Ohlsdorf Cemetery

Graves of fallen soldiers at the Ohlsdorf cemetery, Hamburg, Germany. (Credit: Sabine Wagner via Getty Images)

Location: Hamburg, Germany | Size: 966 acres | Interments: Approx. 1.5 million

Not only is Ohlsdorf one of the biggest cemeteries in the world, it’s also one of the most beautiful. Established in 1877, Ohlsdorf is reputed to be the world’s biggest rural cemetery. Over two million visitors come to Ohlsdorf every year to see the stunning rhododendron bushes, the ponds, birds and sculptures. Approximately 40% of Hamburg’s burials take place here and the cemetery is looked after by a team of more than two hundred gardeners.

Rose Hills Memorial Park

A flag is placed on a military grave in Rose Hills Memorial Park. (Credit: Dania Maxwell / Contributor via Getty Images)

Location: California, USA | Size: 1,400 acres | Interments: Over 500,000

Reported to be the largest cemetery in North America and one of the largest cemeteries in the world, Rose Hills was established in 1914 as Whittier Heights Memorial Park. It’s home to four chapels including the SkyRose Chapel which hosts over 1,000 services and public events every year, and a four-acre rose garden with over 600 varieties of roses.


Wadi al-Salaam Cemetery in Najaf, Iraq (Credit: Anadolu Agency / Contributor via Getty Images)

Location: Najaf, Iraq | Size: Approx. 1,500 acres | Interments: Over 6 million

The world’s largest cemetery is Wadi-us-Salaam, literally ‘Valley of Peace’, in the Iraqi holy city of Najaf. The cemetery has been in continuous use since the seventh century Sassanid Empire and while it’s probably impossible to know exactly how many grave sites there are, some estimates put the total as high as ten million.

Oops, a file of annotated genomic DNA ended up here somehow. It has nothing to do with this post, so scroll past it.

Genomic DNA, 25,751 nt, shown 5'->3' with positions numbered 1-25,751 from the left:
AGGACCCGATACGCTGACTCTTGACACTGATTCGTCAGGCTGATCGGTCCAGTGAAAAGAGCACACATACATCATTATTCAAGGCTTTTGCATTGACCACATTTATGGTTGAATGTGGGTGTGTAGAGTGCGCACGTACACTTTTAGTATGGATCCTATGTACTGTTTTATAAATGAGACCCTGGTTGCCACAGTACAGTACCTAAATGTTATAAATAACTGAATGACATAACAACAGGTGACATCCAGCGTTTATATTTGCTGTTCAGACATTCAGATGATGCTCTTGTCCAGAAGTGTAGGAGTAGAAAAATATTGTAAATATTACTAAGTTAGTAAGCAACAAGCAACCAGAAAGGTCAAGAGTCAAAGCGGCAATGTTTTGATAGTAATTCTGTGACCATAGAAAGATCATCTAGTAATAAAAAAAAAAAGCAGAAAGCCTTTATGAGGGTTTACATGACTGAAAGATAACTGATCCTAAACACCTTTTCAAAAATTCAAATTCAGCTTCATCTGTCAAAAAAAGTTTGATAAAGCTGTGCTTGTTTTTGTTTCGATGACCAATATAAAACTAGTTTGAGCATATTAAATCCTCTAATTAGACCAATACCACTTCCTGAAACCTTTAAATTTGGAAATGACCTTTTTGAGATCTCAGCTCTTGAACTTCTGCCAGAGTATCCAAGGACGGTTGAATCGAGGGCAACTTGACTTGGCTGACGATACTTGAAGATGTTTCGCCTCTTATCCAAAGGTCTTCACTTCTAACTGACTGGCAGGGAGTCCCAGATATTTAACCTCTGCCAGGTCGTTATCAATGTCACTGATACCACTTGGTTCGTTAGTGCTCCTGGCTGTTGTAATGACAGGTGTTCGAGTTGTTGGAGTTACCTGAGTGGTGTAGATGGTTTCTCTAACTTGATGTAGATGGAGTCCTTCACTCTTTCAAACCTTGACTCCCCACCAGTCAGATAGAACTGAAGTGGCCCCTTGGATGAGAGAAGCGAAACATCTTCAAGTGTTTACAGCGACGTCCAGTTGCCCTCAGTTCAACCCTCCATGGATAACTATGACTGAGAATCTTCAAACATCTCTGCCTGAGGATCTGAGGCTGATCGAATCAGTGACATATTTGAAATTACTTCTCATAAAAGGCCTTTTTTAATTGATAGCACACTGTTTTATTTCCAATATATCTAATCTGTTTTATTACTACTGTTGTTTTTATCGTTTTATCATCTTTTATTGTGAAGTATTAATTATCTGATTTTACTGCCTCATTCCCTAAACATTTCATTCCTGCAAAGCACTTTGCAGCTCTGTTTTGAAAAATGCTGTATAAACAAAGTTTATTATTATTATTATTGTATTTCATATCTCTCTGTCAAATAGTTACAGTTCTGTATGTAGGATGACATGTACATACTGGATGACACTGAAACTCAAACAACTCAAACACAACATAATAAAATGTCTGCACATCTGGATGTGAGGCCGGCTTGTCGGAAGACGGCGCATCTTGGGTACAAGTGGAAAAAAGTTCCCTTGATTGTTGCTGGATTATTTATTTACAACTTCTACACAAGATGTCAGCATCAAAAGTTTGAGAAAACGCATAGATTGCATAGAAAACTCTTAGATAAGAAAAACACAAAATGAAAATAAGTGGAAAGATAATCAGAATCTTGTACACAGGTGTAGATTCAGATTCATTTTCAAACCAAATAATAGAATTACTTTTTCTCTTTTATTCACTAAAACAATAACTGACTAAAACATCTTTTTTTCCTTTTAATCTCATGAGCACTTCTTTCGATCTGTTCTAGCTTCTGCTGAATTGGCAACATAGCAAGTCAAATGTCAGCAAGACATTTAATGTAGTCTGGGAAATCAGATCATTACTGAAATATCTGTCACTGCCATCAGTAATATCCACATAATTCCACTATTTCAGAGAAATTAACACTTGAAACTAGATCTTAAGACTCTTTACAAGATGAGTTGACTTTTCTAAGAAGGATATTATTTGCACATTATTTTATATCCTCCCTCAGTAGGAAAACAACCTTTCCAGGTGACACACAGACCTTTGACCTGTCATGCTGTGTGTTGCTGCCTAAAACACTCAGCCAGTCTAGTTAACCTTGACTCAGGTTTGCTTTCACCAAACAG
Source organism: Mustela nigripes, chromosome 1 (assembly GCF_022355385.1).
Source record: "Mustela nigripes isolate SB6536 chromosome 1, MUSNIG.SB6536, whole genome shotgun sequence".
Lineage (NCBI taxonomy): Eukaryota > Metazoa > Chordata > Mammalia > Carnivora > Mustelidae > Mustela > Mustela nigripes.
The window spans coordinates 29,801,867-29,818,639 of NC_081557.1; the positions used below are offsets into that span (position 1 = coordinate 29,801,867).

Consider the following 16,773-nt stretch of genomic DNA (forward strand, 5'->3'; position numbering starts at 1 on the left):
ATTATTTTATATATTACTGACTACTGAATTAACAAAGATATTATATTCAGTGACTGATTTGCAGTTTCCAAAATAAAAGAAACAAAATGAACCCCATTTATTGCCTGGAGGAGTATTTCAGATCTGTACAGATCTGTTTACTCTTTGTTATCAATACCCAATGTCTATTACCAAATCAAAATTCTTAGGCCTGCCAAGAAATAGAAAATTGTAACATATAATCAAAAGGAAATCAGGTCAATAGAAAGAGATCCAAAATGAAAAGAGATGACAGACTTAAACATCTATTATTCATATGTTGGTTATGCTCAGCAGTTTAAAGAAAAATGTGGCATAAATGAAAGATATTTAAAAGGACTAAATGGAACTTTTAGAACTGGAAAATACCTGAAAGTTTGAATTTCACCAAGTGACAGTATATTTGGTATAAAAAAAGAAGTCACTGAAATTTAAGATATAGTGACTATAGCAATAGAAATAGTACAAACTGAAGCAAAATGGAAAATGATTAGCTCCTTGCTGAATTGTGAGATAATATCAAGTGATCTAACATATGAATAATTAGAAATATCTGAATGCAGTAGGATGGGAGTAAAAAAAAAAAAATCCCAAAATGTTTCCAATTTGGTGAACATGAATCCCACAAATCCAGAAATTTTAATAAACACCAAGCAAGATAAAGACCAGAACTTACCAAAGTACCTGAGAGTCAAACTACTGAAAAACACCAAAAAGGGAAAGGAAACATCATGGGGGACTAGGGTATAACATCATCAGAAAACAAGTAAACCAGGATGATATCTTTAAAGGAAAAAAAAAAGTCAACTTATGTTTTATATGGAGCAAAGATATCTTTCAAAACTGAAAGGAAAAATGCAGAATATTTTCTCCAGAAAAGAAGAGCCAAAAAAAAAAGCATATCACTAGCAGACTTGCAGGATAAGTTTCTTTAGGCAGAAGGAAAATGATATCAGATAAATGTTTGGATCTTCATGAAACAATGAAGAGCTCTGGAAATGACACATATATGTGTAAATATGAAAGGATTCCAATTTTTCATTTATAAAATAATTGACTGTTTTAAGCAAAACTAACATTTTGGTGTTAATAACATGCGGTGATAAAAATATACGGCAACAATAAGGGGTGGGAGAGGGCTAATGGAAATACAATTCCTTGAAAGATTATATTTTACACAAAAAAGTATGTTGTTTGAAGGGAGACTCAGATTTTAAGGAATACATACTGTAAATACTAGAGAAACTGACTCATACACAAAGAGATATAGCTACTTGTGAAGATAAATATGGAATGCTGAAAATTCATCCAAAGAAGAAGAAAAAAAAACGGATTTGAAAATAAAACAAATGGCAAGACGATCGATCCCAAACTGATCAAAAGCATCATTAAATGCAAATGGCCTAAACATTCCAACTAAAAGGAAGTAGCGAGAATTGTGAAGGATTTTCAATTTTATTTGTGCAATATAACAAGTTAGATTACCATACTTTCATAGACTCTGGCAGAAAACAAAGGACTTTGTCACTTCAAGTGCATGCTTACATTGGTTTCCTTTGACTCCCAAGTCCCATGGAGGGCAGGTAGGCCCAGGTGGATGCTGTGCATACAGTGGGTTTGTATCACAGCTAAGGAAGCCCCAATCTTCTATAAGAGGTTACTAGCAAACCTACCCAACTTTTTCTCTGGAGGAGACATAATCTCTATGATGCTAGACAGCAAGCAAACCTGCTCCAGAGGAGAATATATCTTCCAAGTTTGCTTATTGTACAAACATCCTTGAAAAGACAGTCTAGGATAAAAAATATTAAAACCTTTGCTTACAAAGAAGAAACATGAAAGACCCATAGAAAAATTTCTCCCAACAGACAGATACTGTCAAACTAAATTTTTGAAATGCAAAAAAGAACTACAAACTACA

The Largest Military Cemetery in the World

Ablain St-Nazaire French Military Cemetery (Credit: AFP / Stringer via Getty Images)

The world’s largest military cemeteries are the final resting places of the people who fought and died in military conflict. There are a number of large military cemeteries in Europe, including Ablain St. Nazaire French Military Cemetery in northern France – which holds the remains of over 40,000 soldiers – and Tyne Cot in the Ypres Salient near Passchendaele in Belgium, where almost 12,000 people who died during World War I are buried.

But the largest military cemetery in the world, and indeed a contender for the world’s biggest cemetery at around 639 acres, is Arlington National Cemetery in the US state of Virginia. Established in 1864 to bury the dead from the American Civil War, there are now almost 400,000 graves at Arlington including those of Presidents William Howard Taft and John F. Kennedy. NASA astronauts Gus Grissom and Roger Chaffee who perished inside the Apollo 1 capsule in 1967 are also buried there, as is John Glenn, the first American to orbit Earth.

A Testament to Remembrance

Field of Remembrance at Westminster Abbey (Credit: Scott Barbour via Getty Images)

Cemeteries are far more than just final resting places. They’re rich historical archives that tell the stories of societies, cultures, and individuals. From the vast and historic Wadi-us-Salaam in Iraq, to the beautifully manicured Rose Hills Memorial Park in California, these sprawling necropolises are testaments to history.

Whether tracing the path of a notable figure, exploring architectural masterpieces, or simply wandering in tranquil reflection, the world’s largest cemeteries provide a unique lens to view the tapestry of human existence.